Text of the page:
Judge Rules Dentsu Does Not Owe $17.8 Million to Woodstock 50 Organizers

Ruling holds that the anniversary concert may proceed, but it's unclear where funding will come from

It is unclear where festival organizers will get their funding.
Woodstock

The New York State Supreme Court issued a decision on Wednesday in the case of Woodstock 50 vs. Dentsu Aegis Network that amounts to a partial win for the music festival. A spokesperson for the holding company’s events division also argued it has been “vindicated.”

Most significantly, the ruling from Judge Barry Ostrager stated that Dentsu does not owe any of the $17.8 million amassed to fund Woodstock 50 to the festival’s organizers. He also determined, however, that Amplifi Live, the Dentsu division that previously served as Woodstock 50’s sole investor, did not have the authority to cancel the event altogether. Woodstock 50 hired attorney Marc Kasowitz and a prominent PR firm last month after Amplifi abruptly announced that it would be pulling all funding and calling the concert off.

Rolling Stone first reported the news on Wednesday evening. The ruling is embedded in full at the bottom of this story.

"We feel vindicated to hear that the court agreed with what we have maintained all along: Woodstock 50 was not entitled to access the festival bank account."
Spokesperson, Amplifi Live

“We are gratified that Justice Ostrager has ruled unequivocally that Dentsu did not have the right to cancel the Festival, and is immediately enjoined from cancelling the Festival,” said Kasowitz in a statement. Producer Michael Lang added, “We have always relied on the truth and have never lost faith that the Festival would take place.”

“We feel vindicated to hear that the court agreed with what we have maintained all along: Woodstock 50 was not entitled to access the festival bank account per the contract and thus any access now is denied and the $17.8 million remains with Amplifi Live,” said an Amplifi Live representative. “While we understand that pursuant to the court’s ruling Amplifi Live cannot cancel the festival without Woodstock 50’s agreement, at this time we do not intend to further invest in the festival due to the issues noted by the court, as well as the compressed timeframe, and multiple health and safety concerns.”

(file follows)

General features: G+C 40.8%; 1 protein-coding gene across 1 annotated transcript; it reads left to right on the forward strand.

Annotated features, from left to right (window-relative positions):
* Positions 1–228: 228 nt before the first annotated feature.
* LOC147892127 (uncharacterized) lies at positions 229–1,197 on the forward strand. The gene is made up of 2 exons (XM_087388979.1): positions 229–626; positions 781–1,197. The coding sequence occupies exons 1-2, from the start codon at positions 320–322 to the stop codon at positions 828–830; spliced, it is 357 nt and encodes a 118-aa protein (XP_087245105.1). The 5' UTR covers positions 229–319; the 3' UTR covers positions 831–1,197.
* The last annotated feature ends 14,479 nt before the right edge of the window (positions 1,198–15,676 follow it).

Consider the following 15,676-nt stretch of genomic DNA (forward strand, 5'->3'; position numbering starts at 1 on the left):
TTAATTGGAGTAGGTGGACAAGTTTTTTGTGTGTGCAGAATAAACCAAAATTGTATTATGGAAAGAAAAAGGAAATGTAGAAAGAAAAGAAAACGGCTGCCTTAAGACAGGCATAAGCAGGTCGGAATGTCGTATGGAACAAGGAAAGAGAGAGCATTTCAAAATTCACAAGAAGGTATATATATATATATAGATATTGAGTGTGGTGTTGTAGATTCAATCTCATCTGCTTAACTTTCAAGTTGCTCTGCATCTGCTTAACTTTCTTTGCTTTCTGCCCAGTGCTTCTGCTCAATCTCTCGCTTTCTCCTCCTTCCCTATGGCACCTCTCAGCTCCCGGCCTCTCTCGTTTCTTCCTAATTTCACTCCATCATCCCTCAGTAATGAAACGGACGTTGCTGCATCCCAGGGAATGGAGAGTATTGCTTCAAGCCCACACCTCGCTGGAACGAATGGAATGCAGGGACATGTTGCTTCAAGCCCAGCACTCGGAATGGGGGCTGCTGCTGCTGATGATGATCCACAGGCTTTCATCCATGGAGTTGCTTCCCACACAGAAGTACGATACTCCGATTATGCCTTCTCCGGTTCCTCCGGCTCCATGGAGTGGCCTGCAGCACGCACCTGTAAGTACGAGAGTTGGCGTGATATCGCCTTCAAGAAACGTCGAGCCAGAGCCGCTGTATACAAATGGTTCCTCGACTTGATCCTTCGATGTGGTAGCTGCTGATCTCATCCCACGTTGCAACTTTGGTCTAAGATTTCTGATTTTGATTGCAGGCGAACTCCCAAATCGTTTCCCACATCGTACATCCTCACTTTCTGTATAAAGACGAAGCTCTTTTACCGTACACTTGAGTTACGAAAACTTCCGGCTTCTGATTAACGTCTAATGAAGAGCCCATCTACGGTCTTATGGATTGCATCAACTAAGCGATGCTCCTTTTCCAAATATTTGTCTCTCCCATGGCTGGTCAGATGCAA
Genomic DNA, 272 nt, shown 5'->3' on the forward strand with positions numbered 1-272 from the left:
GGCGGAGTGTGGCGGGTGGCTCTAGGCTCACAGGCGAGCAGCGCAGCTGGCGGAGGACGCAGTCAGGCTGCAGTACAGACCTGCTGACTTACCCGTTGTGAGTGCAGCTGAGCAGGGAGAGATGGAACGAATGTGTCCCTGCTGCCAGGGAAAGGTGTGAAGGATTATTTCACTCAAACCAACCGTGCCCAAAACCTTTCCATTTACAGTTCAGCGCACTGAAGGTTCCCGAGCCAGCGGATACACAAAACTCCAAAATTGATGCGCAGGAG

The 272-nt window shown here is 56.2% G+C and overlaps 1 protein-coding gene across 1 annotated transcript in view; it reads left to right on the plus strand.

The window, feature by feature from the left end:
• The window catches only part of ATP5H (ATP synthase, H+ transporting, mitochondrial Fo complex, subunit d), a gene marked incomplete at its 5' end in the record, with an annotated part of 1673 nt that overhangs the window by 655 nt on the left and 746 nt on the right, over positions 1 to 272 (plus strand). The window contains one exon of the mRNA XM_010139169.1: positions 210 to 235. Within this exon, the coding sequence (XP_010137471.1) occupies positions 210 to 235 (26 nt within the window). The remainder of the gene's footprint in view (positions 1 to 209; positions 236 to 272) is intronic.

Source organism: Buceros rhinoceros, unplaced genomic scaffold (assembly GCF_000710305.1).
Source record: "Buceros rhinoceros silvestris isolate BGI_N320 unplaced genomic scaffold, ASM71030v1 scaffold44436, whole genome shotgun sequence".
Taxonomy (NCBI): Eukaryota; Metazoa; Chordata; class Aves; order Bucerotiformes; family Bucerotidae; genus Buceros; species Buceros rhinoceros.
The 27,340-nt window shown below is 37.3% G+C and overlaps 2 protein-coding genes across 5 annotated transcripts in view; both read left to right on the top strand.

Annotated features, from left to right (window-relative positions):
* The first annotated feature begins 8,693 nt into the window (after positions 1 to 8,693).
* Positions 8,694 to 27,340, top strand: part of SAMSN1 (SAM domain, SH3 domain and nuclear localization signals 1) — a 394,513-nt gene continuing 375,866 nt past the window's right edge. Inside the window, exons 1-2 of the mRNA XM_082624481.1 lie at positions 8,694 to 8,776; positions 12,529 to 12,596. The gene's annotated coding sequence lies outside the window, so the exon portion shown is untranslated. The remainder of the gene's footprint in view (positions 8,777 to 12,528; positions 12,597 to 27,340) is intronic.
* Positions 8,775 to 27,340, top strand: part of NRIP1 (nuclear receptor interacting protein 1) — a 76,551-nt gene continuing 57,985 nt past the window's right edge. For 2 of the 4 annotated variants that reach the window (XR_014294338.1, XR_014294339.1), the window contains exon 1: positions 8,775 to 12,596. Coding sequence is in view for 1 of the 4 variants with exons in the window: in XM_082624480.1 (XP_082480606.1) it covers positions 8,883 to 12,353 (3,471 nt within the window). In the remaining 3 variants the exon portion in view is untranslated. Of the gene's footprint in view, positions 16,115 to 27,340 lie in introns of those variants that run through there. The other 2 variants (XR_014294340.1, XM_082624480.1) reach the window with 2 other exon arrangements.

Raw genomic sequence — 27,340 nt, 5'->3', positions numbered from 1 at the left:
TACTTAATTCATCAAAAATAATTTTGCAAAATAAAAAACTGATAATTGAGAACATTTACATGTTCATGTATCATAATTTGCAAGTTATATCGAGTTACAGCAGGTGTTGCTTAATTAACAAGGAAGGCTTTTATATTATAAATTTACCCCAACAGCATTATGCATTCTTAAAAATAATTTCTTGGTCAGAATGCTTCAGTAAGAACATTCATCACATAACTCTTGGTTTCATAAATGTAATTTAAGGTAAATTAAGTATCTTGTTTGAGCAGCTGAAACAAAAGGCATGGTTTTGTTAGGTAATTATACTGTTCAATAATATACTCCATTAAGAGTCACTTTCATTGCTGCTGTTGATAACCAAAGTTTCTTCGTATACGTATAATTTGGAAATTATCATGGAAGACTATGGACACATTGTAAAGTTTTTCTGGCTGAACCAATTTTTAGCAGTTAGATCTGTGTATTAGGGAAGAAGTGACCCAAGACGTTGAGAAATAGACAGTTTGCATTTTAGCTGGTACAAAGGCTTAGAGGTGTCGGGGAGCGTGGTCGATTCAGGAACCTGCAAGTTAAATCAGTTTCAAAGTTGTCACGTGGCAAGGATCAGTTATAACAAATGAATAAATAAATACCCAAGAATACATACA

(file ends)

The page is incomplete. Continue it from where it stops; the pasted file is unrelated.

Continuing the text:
According to the ruling, the two parties entered a Financing and Production Agreement in late 2018 that “required Amplifi to provide $49,141,000 in funding to cover the production costs of the Festival.” The money would be placed into a dedicated bank account managed by Amplifi with proceeds then going to that company until it recouped its full investment and additional earnings split between the two parties, which were jointly responsible for the festival’s operations.

While the contract gave Amplifi the right to “take full control of the operation and production of the Festival” and to “cease all festival-related activity” in the instance of a “breach” by Woodstock 50, a key sentence clarified that any decision to completely cancel the event would have to be “jointly made in writing” by both partner organizations.

"We are gratified that Justice Ostrager has ruled unequivocally that Dentsu did not have the right to cancel the Festival, and is immediately enjoined from cancelling the Festival."
Marc Kasowitz, attorney

In addition to clarifying the terms of the contract, the ruling also revealed several alleged breaches on behalf of Woodstock 50. Amplifi claimed in an April letter that the organization had failed to obtain proper consent to lower ticket sales goals by 60%, to consult directly with Amplifi on booking talent, to decrease the approved budget after “failing to sign any talent by a December 31, 2018 deadline,” and obtain “Amplifi’ s prior approval” before making payments to other partners.

As noted by the Amplifi spokesperson, the judge also stated that the company provided “convincing testimony” that it was justified in moving to end its relationship with Woodstock 50 because “multiple permits” had not been acquired, tickets had not been sold, budgetary agreements had not been reached, “expensive structural improvements” to the festival site “had not yet started,” and event production company Superfly withdrew entirely.

In an interview with Adweek earlier this month, Duncan Channon partner and chief experience officer Amy Cotteleer said Superfly’s decision was the most important aspect of the story. “If they say it’s not possible,” she said, “other companies like them would be crazy to take it on themselves.” At this time it is unclear which company will produce the event in Superfly’s place.

Recommended articles